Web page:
CHICAGO — Eleven years ago, she was diagnosed with autism. Eight years ago, doctors told her that she could not compete academically with her classmates.

But six months ago, Kymera Mitchell, 18, received her first college acceptance letter. More acceptances and full-ride scholarships followed for the graduating senior from Alcott College Prep in North Center. Now, she has 18 acceptances and nine full-ride scholarships.

Kymera’s mom, Kalaveeta Mitchell, said the impact of her daughter’s autism becomes pervasive during moments of stress — at times interfering with comprehension and causing her to stop speaking. But despite the disadvantages Kymera Mitchell faced, she excelled among her peers, maintaining a 4.0 grade point average, winning over $530,000 in scholarship funding and receiving more than 20 academic awards.

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“Don’t worry about anyone that tells you that you can’t do anything, because you can,” Mitchell told the Tribune.

This college application season, Mitchell was rewarded with acceptances from several of the nation’s most selective historically black colleges and universities, such as Howard University and Hampton University, along with many Chicago schools, such as DePaul University, Loyola University and the School of the Art Institute.

“She was the type of student who — even if she didn’t speak out in class — she usually got her work done before anybody else,” said Matt Cohen, her former science teacher at Alcott College Prep. “As long as you gave her space and let her work how she wanted, she would turn in work that was, not only completed, but completed perfectly.”

Kalaveeta Mitchell recalls knowing in her daughter’s early childhood that she was capable of much more than what doctors predicted. Coming home from school, Kymera Mitchell would “rattle off” everything that she learned, walking her mother through the intricacies of the math and reading that she had explored during the day.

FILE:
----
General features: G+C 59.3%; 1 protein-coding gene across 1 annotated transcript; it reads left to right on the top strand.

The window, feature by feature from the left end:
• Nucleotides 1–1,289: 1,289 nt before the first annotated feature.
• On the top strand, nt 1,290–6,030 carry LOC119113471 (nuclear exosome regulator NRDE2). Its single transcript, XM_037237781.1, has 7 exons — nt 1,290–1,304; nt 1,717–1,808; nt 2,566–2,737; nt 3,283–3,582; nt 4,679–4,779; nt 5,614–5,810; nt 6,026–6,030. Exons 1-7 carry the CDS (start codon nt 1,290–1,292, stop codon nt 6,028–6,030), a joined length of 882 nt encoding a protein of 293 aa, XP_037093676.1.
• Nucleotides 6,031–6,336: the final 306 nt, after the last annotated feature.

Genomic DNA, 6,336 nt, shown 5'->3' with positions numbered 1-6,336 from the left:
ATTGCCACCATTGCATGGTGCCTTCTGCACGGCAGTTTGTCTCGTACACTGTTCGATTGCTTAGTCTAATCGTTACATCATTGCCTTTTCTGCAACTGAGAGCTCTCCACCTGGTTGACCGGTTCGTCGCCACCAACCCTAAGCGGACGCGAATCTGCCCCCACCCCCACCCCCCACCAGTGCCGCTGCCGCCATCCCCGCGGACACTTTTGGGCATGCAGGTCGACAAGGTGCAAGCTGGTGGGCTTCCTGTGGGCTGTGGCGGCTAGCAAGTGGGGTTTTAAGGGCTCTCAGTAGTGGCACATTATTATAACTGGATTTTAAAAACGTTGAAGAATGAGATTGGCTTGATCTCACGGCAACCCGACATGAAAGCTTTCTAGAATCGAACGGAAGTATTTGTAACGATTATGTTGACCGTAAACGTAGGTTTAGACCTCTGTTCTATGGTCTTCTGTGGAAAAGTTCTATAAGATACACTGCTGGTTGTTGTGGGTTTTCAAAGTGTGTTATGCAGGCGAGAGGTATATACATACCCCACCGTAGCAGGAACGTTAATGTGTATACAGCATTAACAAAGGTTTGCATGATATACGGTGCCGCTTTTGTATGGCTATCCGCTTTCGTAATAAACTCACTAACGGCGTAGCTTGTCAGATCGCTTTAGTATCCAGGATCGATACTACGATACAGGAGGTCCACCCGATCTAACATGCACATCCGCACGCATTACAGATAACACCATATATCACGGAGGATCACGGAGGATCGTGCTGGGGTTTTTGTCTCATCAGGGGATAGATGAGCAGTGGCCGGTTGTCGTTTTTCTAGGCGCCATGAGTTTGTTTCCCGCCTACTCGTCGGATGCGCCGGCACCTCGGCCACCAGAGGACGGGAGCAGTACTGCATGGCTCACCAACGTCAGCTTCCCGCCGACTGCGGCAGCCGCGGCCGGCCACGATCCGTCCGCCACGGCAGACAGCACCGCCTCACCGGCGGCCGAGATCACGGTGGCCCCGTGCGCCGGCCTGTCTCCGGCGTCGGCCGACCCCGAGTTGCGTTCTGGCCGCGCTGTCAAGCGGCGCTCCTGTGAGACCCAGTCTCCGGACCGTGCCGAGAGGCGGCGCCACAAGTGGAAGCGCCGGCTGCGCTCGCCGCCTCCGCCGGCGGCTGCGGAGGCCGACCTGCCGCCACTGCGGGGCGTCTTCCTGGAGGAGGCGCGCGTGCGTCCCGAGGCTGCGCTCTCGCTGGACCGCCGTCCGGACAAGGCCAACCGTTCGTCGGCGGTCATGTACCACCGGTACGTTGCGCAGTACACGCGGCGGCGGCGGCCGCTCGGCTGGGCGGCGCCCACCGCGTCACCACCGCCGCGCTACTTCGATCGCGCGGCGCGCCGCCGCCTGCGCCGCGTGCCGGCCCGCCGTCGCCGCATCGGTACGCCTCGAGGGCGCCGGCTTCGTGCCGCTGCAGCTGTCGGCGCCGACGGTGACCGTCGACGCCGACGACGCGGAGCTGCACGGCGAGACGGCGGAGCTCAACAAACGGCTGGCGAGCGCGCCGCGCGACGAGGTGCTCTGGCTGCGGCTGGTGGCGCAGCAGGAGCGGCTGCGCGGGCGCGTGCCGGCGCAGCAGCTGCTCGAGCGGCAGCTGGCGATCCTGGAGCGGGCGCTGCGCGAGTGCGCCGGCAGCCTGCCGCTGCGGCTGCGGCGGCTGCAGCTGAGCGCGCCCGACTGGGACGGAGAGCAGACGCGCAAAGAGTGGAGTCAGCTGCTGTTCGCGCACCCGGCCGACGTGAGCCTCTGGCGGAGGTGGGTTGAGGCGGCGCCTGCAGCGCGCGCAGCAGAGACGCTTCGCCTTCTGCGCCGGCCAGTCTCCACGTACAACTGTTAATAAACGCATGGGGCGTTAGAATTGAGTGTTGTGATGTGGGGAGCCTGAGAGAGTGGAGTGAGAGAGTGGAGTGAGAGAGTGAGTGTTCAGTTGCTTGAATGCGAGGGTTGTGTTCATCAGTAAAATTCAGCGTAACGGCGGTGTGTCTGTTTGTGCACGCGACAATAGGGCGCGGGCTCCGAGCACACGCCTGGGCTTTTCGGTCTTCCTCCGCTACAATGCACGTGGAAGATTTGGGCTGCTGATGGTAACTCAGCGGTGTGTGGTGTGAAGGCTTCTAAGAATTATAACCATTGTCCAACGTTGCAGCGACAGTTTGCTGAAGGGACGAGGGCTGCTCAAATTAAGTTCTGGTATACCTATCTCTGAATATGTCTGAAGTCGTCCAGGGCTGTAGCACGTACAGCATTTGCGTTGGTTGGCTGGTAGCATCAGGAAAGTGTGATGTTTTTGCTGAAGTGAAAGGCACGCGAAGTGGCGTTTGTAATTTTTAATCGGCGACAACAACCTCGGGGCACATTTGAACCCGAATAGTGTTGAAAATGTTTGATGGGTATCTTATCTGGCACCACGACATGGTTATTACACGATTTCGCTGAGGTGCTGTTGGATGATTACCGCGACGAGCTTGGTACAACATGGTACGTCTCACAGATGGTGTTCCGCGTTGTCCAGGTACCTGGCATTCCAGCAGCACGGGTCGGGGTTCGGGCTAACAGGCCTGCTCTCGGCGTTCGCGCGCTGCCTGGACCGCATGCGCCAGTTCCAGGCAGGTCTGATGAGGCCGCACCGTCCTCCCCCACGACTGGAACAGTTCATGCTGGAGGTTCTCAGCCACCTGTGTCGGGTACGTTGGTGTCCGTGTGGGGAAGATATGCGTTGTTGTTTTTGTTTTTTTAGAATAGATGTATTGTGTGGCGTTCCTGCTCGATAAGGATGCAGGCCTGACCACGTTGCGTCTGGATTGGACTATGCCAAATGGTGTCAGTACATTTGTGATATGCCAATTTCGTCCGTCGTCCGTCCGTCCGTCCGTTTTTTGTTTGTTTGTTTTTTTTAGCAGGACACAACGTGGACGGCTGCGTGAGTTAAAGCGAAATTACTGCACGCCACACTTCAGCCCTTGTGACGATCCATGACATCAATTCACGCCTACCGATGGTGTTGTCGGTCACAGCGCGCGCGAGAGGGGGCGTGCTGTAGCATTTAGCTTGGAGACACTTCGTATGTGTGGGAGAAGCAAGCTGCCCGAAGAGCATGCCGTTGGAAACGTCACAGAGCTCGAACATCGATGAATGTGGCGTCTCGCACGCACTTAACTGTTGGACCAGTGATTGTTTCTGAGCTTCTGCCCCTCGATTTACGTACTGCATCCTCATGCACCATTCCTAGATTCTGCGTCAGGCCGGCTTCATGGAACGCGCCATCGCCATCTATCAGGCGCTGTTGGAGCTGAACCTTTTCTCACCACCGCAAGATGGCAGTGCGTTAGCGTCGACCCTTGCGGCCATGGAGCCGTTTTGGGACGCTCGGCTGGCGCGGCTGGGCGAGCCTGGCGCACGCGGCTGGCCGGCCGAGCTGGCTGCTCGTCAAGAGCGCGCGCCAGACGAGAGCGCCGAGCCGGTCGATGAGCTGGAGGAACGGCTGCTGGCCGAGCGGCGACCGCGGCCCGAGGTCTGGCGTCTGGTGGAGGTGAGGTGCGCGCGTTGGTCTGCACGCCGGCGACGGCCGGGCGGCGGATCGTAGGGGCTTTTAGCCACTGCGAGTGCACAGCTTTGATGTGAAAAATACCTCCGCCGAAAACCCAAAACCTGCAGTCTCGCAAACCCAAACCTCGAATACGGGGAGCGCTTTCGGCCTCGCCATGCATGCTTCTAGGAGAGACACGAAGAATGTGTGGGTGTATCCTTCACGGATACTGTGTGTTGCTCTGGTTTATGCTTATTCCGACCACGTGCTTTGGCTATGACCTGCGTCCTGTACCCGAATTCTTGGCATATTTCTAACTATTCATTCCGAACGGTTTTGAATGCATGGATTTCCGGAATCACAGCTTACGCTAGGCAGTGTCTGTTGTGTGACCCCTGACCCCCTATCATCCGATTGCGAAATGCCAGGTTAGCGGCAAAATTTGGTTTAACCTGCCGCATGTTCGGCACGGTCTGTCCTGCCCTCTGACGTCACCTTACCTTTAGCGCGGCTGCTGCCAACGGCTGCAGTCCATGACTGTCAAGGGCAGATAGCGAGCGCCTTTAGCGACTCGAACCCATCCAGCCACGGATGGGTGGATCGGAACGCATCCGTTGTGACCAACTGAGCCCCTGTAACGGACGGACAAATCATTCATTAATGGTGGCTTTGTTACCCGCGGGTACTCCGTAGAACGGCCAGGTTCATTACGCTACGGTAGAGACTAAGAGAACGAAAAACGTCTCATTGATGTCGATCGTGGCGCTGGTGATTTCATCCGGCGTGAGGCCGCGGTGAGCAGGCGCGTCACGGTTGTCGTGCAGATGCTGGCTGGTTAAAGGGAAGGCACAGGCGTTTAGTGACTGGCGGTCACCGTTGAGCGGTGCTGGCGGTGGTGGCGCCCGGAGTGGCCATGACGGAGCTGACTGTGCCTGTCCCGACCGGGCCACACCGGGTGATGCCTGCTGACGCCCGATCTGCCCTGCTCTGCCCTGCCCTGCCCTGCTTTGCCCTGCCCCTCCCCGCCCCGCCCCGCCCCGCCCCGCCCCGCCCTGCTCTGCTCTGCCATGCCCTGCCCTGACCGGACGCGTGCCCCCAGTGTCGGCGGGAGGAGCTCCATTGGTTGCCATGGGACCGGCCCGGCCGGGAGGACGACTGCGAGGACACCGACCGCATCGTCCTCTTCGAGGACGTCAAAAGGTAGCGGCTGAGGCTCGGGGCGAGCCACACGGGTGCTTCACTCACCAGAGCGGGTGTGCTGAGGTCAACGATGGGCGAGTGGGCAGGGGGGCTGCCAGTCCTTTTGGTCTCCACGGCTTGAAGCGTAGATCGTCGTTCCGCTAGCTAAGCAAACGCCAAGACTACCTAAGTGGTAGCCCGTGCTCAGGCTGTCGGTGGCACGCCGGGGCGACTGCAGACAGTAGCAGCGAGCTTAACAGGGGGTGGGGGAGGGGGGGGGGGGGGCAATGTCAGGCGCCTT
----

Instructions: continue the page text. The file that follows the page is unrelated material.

“If you have a kid that’s autistic, never ever let anyone in the medical community or the school community tell you that your child ‘cannot’ anything,” Kalaveeta Mitchell said. “There may be levels to what they can do, but I can assure you that they are, a lot of times, smarter than you.”

Along with the classic high school obstacles of standardized tests and the pandemic, Kymera Mitchell also had to navigate being consistently underestimated in her educational environment, according to her Bronzeville-based family.

“I spent the better part of the last 14 years battling CPS, going into due process constantly. Really just fighting for all the support that she was supposed to have, you know, required under the law,” her mother recalled. “Because a lot of times they were trying to dumb her down to other students in her class who were performing not as high as she was.”

But evidence of Kymera’s prowess was not limited to the classroom. On a typical Saturday, she can be found working on a drawing or, just as casually, competing for a medal in the Special Olympics. As a skilled bocce, floor hockey and track and field competitor, she’s won 33 … and counting.

Outside of her athletic ambitions, Mitchell intends on studying digital design with plans on becoming a graphic designer after college.

“Ky had the most amazing artistic creativity out of all my students in my 20 years of CPS,” said Cohen.

Beyond paper accomplishments, Cohen stressed that Mitchell’s most impressive characteristics are her strength and compassion.

“The most important thing that I’ve learned from her is resilience. She’s taught me that, yes, you may have a lot of challenges, but if you really really have the enthusiasm and motivation, you can do anything,” he said. “You’re always gonna have challenges but it’s how you work with them that make you a strong person.”

“Some people have a heart of gold,” he added, “but I think in her, there’s a heart of platinum.”

As for the future of this platinum-hearted student?

Well, the Mitchell family is remaining tight-lipped about the school that Kymera will attend in the fall. All will be revealed Saturday, at a celebration of family and friends, where she will announce her decision.

© 2023 Chicago Tribune
Distributed by Tribune Content Agency, LLC

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